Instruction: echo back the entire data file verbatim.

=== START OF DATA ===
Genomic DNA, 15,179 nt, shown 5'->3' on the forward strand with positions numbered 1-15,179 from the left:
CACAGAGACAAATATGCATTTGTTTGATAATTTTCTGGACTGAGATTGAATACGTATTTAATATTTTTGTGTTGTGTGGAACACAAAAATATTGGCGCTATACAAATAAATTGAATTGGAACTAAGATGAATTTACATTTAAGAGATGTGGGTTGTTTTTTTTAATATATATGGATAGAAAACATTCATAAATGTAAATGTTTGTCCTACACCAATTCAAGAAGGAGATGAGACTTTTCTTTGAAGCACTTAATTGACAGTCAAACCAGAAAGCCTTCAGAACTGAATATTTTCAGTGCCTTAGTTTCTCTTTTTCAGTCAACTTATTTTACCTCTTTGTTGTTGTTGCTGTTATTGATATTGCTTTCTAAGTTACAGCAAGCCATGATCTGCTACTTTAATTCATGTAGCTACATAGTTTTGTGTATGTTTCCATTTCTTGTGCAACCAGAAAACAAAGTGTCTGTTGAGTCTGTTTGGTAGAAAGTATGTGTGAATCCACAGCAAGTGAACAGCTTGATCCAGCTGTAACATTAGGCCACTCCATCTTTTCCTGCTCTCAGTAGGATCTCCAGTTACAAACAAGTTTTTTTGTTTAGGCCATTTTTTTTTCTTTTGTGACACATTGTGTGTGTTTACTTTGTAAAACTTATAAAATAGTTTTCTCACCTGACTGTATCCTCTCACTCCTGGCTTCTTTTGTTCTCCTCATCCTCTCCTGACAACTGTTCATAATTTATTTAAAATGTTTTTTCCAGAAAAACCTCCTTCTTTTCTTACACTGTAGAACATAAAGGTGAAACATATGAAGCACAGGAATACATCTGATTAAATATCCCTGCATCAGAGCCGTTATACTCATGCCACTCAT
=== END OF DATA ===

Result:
Genomic DNA, 15,179 nt, shown 5'->3' on the forward strand with positions numbered 1-15,179 from the left:
CACAGAGACAAATATGCATTTGTTTGATAATTTTCTGGACTGAGATTGAATACGTATTTAATATTTTTGTGTTGTGTGGAACACAAAAATATTGGCGCTATACAAATAAATTGAATTGGAACTAAGATGAATTTACATTTAAGAGATGTGGGTTGTTTTTTTTAATATATATGGATAGAAAACATTCATAAATGTAAATGTTTGTCCTACACCAATTCAAGAAGGAGATGAGACTTTTCTTTGAAGCACTTAATTGACAGTCAAACCAGAAAGCCTTCAGAACTGAATATTTTCAGTGCCTTAGTTTCTCTTTTTCAGTCAACTTATTTTACCTCTTTGTTGTTGTTGCTGTTATTGATATTGCTTTCTAAGTTACAGCAAGCCATGATCTGCTACTTTAATTCATGTAGCTACATAGTTTTGTGTATGTTTCCATTTCTTGTGCAACCAGAAAACAAAGTGTCTGTTGAGTCTGTTTGGTAGAAAGTATGTGTGAATCCACAGCAAGTGAACAGCTTGATCCAGCTGTAACATTAGGCCACTCCATCTTTTCCTGCTCTCAGTAGGATCTCCAGTTACAAACAAGTTTTTTTGTTTAGGCCATTTTTTTTTCTTTTGTGACACATTGTGTGTGTTTACTTTGTAAAACTTATAAAATAGTTTTCTCACCTGACTGTATCCTCTCACTCCTGGCTTCTTTTGTTCTCCTCATCCTCTCCTGACAACTGTTCATAATTTATTTAAAATGTTTTTTCCAGAAAAACCTCCTTCTTTTCTTACACTGTAGAACATAAAGGTGAAACATATGAAGCACAGGAATACATCTGATTAAATATCCCTGCATCAGAGCCGTTATACTCATGCCACTCAT